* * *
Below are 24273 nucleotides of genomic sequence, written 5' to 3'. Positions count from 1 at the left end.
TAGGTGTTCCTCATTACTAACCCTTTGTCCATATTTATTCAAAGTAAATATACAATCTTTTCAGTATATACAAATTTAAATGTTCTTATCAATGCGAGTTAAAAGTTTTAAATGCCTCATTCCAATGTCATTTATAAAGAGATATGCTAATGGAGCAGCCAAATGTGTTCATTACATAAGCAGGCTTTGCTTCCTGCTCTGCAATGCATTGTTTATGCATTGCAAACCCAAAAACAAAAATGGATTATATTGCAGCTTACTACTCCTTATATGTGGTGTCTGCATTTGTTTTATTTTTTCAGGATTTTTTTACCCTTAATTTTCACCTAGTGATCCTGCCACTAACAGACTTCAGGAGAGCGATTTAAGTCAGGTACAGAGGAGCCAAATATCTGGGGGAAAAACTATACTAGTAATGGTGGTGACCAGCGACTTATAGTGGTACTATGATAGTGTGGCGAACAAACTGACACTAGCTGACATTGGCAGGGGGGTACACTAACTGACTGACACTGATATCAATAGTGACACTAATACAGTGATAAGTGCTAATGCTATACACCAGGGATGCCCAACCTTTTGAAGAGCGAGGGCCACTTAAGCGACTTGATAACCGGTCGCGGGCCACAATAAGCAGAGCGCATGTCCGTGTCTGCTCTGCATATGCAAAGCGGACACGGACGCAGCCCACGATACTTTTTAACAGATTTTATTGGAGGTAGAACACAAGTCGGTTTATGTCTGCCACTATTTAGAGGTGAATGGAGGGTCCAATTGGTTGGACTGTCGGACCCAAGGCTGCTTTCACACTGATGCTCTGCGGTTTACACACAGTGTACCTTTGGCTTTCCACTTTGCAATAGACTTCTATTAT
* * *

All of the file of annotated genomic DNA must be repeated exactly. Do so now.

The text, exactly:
Below are 24273 nucleotides of genomic sequence, written 5' to 3'. Positions count from 1 at the left end.
TAGGTGTTCCTCATTACTAACCCTTTGTCCATATTTATTCAAAGTAAATATACAATCTTTTCAGTATATACAAATTTAAATGTTCTTATCAATGCGAGTTAAAAGTTTTAAATGCCTCATTCCAATGTCATTTATAAAGAGATATGCTAATGGAGCAGCCAAATGTGTTCATTACATAAGCAGGCTTTGCTTCCTGCTCTGCAATGCATTGTTTATGCATTGCAAACCCAAAAACAAAAATGGATTATATTGCAGCTTACTACTCCTTATATGTGGTGTCTGCATTTGTTTTATTTTTTCAGGATTTTTTTACCCTTAATTTTCACCTAGTGATCCTGCCACTAACAGACTTCAGGAGAGCGATTTAAGTCAGGTACAGAGGAGCCAAATATCTGGGGGAAAAACTATACTAGTAATGGTGGTGACCAGCGACTTATAGTGGTACTATGATAGTGTGGCGAACAAACTGACACTAGCTGACATTGGCAGGGGGGTACACTAACTGACTGACACTGATATCAATAGTGACACTAATACAGTGATAAGTGCTAATGCTATACACCAGGGATGCCCAACCTTTTGAAGAGCGAGGGCCACTTAAGCGACTTGATAACCGGTCGCGGGCCACAATAAGCAGAGCGCATGTCCGTGTCTGCTCTGCATATGCAAAGCGGACACGGACGCAGCCCACGATACTTTTTAACAGATTTTATTGGAGGTAGAACACAAGTCGGTTTATGTCTGCCACTATTTAGAGGTGAATGGAGGGTCCAATTGGTTGGACTGTCGGACCCAAGGCTGCTTTCACACTGATGCTCTGCGGTTTACACACAGTGTACCTTTGGCTTTCCACTTTGCAATAGACTTCTATTAT